Wednesday, February 07, 2007

The message and the medium

I'm going to need to be careful on this one. They say you shouldn't discuss politics or religion at the dinner table, but it isn't possible to exclude either one from a bluegrass festival.

Obviously, gospel music is at the heart of the music and many of the old-time spirituals are the most stirring songs in the bluegrass repertoire. And while I am not be a believer, I love hearing and singing along to that old-time religion when expressed in the form of traditional American mountain music.

That said, I did not enjoy the musical evangelism of The Isaacs in their SuperGrass set. On reflection, I decided that the difference was that their songs seemed not to honor or celebrate the gospel tradition, but to proselytize their born-again beliefs.

So that is not my cup of tea but, mindful of the dinner table maxim, I ordinarily wouldn't mention it. Except that I left The Isaacs' main-stage set to catch the end of Laurie Lewis & The Right Hands playing on the ballroom stage. Here I was culturally more in my element, enjoying the California style of folk and bluegrass music applied to more "sophisticated" themes.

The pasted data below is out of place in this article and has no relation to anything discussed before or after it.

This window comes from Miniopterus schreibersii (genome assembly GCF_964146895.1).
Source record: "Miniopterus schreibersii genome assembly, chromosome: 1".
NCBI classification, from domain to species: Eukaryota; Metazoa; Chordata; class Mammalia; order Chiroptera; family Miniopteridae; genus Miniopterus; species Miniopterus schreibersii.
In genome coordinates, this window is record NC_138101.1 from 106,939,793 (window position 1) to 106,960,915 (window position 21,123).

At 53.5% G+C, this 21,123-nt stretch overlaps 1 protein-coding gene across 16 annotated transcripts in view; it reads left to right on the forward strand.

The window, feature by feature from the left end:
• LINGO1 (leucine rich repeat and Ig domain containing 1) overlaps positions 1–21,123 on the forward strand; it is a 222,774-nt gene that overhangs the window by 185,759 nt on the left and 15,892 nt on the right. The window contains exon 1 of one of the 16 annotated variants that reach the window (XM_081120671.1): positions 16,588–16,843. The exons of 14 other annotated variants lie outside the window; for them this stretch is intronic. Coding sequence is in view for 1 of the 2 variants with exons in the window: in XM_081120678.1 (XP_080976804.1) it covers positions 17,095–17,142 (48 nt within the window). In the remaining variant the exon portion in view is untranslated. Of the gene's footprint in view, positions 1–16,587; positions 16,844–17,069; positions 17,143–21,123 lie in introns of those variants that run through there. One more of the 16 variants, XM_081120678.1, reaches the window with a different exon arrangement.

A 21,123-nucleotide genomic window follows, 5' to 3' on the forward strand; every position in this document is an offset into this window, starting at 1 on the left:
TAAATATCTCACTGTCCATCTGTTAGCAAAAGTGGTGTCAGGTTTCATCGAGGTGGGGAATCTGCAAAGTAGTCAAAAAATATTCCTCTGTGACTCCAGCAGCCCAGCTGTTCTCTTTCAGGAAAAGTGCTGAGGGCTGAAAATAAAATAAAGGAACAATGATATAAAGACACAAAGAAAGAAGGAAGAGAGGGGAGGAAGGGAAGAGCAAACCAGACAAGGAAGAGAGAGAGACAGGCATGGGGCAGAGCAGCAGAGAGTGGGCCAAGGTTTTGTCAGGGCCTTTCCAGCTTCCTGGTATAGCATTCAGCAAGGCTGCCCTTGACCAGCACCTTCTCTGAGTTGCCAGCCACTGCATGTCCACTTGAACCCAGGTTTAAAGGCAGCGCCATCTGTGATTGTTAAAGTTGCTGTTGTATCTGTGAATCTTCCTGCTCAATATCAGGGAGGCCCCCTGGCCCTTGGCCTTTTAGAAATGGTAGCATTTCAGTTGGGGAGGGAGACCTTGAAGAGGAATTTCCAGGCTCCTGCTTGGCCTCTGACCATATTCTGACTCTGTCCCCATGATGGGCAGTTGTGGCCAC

For example, I especially enjoyed Laurie's "Willie Poor Boy," a cautionary tale about guns, and "The Wood Thrush's Song," a lament about man's impact on the environment--both set to melodies modified from Woody Guthrie songs.

Then I realized that in their own way these songs were just as preachy about the musician's beliefs than what I'd just heard from The Isaacs. I happened to like the message in one case and was made uncomfortable about the message in the other case, but what really was the difference?

I guess the answer is that every artist needs to express what is inside of them, and that audiences will pick and choose what appeals to them. But we should be honest that one kind of message song is not better or worse than another kind of message song, at least not based on the content of the message.

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